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Published May 10th, 2023
Geo Cache - a global treasure hunt with locations in Lamorinda
A Geo Cache sign-in "logbook" was located inside a plastic pouch glued to a large magnetic, protective patch that was found on a historic Moraga artifact. Photo Vera Kochan

The "treasure" at each Geo Cache (pronounced JEE-oh-cash) location is most definitely nothing comparable to a pirate's chest of riches, but then, that is not the point of geocaching.
Geo Cache was started in 2000 by a group of people in Oregon with an interest in technology and geography. Originally called Geo Stash, in reference to the small treasures that were left at each location by players, the "game" caught worldwide momentum and can claim nearly 2 million participants globally. Within the United States, California leads with 138,475 Geo Cache locations.
According to a National Geographic article, "Caches are the hidden treasures. After registering online, geocachers look for coordinates (the longitude and latitude) of caches. Caches have two or three parts: a waterproof container, a logbook to list the people who visit the cache, and sometimes a low-cost trinket or geocoin. (Geocoins are metal medallions made by individual geocachers or organizations. Like other cache items, geocoins are not worth much money.) Common materials found inside caches might include foreign currency, key chains, ornaments or booklets. Valuable objects, food, or other items that could be easily damaged are not allowed in geocaching." It is suggested that players bring small trinkets to exchange for any taken from the cache where applicable.
Geocaching has become a pastime/hobby that is fun for all ages, while getting players outside to experience nature and discover some historic sites where caches may be hidden. The adventure might require a bit of walking, depending on the cache's location. While caches are meant to be hidden, none are supposed to be buried. Clues to the cache are given online, for example: look under the bench by the oak tree.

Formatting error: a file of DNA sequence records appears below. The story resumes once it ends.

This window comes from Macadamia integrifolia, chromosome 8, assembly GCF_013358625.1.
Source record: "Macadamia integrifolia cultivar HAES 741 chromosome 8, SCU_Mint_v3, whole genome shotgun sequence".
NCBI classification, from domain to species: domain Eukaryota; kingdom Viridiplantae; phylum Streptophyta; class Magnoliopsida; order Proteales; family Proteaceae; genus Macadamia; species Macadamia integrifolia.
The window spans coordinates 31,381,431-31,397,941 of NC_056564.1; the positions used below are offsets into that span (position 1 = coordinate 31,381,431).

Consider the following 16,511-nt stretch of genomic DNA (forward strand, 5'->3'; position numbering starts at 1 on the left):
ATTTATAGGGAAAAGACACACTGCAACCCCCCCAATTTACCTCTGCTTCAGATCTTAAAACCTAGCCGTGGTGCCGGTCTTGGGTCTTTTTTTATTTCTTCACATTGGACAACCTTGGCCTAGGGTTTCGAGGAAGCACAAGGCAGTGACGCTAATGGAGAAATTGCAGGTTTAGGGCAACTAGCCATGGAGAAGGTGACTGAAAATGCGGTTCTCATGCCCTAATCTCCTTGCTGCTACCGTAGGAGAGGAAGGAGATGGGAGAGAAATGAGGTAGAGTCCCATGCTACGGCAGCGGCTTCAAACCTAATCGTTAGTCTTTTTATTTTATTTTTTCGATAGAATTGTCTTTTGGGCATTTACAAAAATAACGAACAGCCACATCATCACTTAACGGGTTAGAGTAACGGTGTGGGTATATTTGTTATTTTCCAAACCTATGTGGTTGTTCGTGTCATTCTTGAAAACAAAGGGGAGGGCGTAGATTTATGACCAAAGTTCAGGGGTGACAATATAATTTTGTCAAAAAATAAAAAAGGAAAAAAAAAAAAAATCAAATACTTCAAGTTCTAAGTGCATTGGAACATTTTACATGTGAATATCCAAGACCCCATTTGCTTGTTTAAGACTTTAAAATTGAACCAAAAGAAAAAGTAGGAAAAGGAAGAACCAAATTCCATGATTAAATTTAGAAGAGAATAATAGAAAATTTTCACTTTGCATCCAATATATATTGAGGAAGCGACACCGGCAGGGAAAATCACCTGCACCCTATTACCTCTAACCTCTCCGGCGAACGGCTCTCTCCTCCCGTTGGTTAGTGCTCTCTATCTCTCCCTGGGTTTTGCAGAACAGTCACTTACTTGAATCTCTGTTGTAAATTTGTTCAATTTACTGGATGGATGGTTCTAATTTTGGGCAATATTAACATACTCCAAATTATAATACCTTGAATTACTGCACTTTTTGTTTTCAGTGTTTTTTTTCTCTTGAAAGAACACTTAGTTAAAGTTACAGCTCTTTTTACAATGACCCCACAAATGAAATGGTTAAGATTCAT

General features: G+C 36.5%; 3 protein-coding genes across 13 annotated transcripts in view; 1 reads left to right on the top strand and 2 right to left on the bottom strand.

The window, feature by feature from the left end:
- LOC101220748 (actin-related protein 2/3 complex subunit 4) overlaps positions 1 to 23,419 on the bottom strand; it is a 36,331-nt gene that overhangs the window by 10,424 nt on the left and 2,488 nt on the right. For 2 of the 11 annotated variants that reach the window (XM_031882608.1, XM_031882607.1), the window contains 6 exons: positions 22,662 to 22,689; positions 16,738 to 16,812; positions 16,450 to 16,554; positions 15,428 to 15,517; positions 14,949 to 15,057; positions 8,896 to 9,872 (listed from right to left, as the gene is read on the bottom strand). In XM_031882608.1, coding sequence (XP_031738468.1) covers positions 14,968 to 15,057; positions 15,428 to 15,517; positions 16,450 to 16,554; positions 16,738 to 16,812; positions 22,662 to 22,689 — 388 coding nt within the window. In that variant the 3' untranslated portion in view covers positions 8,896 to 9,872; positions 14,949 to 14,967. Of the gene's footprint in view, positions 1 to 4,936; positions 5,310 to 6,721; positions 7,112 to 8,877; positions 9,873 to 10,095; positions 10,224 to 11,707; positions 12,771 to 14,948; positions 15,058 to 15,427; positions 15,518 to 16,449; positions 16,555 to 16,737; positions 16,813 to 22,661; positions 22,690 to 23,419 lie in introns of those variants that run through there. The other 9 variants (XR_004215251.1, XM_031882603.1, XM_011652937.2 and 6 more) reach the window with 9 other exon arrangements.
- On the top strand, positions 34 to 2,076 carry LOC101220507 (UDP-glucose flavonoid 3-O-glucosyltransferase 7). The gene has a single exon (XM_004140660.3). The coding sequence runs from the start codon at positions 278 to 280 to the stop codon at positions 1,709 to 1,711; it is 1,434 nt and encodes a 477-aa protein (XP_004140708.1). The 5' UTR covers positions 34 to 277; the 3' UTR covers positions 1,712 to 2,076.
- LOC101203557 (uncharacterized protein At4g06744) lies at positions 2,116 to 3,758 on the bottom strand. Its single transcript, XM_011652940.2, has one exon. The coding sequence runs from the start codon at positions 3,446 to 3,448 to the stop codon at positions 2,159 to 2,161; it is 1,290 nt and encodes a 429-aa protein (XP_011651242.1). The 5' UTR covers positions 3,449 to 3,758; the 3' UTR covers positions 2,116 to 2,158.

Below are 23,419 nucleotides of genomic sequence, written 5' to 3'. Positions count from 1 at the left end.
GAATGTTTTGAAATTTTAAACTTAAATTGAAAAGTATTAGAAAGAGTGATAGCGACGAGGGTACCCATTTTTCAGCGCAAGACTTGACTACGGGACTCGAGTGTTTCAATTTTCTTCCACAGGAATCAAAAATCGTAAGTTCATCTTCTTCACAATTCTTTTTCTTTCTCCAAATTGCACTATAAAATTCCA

Lamorinda has not been left out of the geocaching craze. There are at least 10 caches in Moraga, with as many in Lafayette and Orinda. To get started, go to geocaching.com to register and get the free Geocaching mobile app to help you find possible cache locations in the area and beyond (there are millions worldwide). Geocaching.com is loaded with information to help beginners. There's a 5-star rating guide that notes the level of difficulty for any cache location.
Once players are ready to hunt, make certain that the phone being used is fully charged. It is suggested that participants keep their eyes open for any possible camouflaged caches as they are not supposed to be in plain sight. Once the cache is found, sign the logbook within, exchange one item (if any), and put everything back the way it was found for the next players. The basic rule of the game is "Leave no trace" during the hunt. It is also important that the cache is sealed properly to prevent any damage from the elements.
REI.com notes that, "More than two decades old now, geocaching has evolved into a vast, diverse and passionate community of users. Like any social group, it's evolved its own slang and social norms. You can do it on your own, with a few friends or with other geocaching devotees at events year round, around the world. However you choose to do it, the game of geocaching can be delightfully addicting."

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